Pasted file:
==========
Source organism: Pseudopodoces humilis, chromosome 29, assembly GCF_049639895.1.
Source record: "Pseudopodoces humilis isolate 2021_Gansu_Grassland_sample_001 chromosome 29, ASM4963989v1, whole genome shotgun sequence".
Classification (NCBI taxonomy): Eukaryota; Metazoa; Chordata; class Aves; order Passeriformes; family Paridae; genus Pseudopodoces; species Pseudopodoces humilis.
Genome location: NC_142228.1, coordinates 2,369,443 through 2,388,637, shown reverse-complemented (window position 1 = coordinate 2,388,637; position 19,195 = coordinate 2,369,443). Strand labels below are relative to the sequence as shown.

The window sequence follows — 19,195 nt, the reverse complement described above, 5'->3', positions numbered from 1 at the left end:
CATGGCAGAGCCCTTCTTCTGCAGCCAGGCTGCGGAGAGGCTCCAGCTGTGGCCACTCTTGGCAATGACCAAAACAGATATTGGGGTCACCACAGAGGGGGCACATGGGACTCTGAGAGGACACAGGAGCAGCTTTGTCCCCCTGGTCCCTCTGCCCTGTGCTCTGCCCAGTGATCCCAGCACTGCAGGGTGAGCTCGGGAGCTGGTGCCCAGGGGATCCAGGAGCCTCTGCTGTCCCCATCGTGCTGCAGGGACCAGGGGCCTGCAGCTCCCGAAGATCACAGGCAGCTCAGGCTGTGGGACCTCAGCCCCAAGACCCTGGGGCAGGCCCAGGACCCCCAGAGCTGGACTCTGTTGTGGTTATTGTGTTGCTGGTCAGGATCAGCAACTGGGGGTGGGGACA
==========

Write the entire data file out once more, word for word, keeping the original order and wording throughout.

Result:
Source organism: Pseudopodoces humilis, chromosome 29, assembly GCF_049639895.1.
Source record: "Pseudopodoces humilis isolate 2021_Gansu_Grassland_sample_001 chromosome 29, ASM4963989v1, whole genome shotgun sequence".
Classification (NCBI taxonomy): Eukaryota; Metazoa; Chordata; class Aves; order Passeriformes; family Paridae; genus Pseudopodoces; species Pseudopodoces humilis.
Genome location: NC_142228.1, coordinates 2,369,443 through 2,388,637, shown reverse-complemented (window position 1 = coordinate 2,388,637; position 19,195 = coordinate 2,369,443). Strand labels below are relative to the sequence as shown.

The window sequence follows — 19,195 nt, the reverse complement described above, 5'->3', positions numbered from 1 at the left end:
CATGGCAGAGCCCTTCTTCTGCAGCCAGGCTGCGGAGAGGCTCCAGCTGTGGCCACTCTTGGCAATGACCAAAACAGATATTGGGGTCACCACAGAGGGGGCACATGGGACTCTGAGAGGACACAGGAGCAGCTTTGTCCCCCTGGTCCCTCTGCCCTGTGCTCTGCCCAGTGATCCCAGCACTGCAGGGTGAGCTCGGGAGCTGGTGCCCAGGGGATCCAGGAGCCTCTGCTGTCCCCATCGTGCTGCAGGGACCAGGGGCCTGCAGCTCCCGAAGATCACAGGCAGCTCAGGCTGTGGGACCTCAGCCCCAAGACCCTGGGGCAGGCCCAGGACCCCCAGAGCTGGACTCTGTTGTGGTTATTGTGTTGCTGGTCAGGATCAGCAACTGGGGGTGGGGACA